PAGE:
Safety tip: Highway shoulders are for emergencies, not snowball fights

Safety tip: Highway shoulders are for emergencies, not snowball fights

December 5, 2018

Playing in the snow

By David Woodfill / ADOT Communications

Whether your passion is sledding, making snowmen or taking selfies with heart hands, don’t park on highway shoulders to play in the snow.

It happens every winter: After a snowstorm passes though, common sense and driver etiquette go out the window for some, and motorists begin parking on highway shoulders, along interchange ramps and even along busy Interstate 17 to have some not-so-safe winter fun.

The photo at right snows people playing in the snow at the Stoneman Lake Road interchange with I-17 after a 2017 storm. Not a wise move, valued constituents.

Highway shoulders are for emergencies only. Stopping there puts you and your loved ones at risk of a crash. It blocks first responders and snowplows en route to emergencies or to help stranded motorists. It also contributes to backups and delays.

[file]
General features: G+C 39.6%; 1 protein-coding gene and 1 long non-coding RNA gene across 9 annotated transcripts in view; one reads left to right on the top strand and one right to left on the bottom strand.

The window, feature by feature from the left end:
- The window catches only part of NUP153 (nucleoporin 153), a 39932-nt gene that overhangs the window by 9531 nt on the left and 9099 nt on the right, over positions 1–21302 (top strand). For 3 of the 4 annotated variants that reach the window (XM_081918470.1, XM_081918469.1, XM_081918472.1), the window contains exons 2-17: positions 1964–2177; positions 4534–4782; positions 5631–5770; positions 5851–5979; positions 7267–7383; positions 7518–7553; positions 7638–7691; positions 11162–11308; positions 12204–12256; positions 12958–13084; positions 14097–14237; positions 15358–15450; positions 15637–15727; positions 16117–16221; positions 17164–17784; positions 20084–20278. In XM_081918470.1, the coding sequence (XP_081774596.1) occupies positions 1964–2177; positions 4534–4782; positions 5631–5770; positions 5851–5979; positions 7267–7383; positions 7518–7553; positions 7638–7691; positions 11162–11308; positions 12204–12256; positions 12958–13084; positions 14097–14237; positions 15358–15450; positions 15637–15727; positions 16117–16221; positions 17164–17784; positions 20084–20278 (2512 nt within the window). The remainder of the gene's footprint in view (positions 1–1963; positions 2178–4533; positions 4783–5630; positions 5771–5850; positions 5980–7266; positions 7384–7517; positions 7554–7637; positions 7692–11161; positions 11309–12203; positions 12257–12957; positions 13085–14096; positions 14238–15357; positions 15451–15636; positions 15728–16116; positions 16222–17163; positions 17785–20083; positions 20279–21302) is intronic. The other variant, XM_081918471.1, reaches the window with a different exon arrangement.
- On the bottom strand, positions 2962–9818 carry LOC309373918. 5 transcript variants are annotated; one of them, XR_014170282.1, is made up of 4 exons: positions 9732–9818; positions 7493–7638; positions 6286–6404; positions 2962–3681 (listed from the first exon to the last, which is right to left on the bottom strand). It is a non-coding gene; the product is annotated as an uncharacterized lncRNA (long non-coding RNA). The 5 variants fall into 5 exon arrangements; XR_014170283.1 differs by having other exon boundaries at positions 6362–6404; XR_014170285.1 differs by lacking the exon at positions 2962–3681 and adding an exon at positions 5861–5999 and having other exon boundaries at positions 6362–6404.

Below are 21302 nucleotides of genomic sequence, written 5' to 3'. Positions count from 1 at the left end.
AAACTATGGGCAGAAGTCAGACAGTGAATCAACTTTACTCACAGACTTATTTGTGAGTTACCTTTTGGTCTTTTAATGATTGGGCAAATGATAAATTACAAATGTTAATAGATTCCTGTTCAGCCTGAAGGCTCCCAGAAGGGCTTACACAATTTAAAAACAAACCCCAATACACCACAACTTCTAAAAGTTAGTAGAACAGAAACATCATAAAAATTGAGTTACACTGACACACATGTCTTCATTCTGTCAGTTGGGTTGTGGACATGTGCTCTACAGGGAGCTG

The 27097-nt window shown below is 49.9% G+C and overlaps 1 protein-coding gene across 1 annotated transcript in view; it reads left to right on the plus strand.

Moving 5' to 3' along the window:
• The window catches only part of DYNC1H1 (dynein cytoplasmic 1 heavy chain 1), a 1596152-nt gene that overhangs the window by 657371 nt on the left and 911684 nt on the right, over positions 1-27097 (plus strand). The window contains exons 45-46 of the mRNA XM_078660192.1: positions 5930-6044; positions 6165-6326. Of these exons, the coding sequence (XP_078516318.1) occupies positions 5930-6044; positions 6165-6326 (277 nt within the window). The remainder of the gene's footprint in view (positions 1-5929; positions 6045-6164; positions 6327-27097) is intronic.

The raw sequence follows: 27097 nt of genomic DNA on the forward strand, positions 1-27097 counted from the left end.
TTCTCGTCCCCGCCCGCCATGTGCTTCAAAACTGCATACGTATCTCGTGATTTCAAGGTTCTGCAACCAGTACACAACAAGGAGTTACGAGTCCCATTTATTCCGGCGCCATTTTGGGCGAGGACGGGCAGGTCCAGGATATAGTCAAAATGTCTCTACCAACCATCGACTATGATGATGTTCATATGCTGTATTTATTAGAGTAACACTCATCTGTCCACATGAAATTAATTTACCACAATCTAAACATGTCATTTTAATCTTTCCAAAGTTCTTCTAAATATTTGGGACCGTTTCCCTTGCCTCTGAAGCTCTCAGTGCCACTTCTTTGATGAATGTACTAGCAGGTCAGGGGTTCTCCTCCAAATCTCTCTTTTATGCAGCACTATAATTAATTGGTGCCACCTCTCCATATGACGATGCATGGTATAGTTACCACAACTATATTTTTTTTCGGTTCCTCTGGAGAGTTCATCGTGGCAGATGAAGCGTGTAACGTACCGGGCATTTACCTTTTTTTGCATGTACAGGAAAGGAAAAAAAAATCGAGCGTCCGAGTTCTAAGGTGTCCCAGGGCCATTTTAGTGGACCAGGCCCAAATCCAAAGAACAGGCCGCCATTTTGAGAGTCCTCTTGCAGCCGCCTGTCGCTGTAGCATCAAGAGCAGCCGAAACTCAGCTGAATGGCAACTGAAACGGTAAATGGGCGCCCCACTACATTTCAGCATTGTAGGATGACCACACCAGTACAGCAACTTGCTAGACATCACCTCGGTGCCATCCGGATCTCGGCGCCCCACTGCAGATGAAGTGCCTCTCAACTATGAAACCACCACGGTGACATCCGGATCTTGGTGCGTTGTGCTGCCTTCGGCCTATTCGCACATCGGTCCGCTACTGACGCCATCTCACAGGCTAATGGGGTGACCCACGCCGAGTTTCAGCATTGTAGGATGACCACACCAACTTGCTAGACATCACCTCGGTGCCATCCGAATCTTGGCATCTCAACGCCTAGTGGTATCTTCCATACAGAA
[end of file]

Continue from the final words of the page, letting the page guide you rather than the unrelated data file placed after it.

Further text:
Snowplow clearing the road

Oh, and have I mentioned that ADOT plows can hurl snow and ice far off the roadway? You’re going to lose that snowball fight every time, so there's one more reason to play elsewhere.

Get the picture? Great! Then let’s make this a safe and considerate winter season for everyone by using designated parking areas rather than shoulders when heading north to frolic in the snow.

If you’re on US 180 northwest of Flagstaff, where many head after winter storms, we’ve posted signs noting that shoulders are for emergencies only. But that applies everywhere, and it’s with everyone's safety in mind.

With snow season off to an early start, you can get more winter safety tips at

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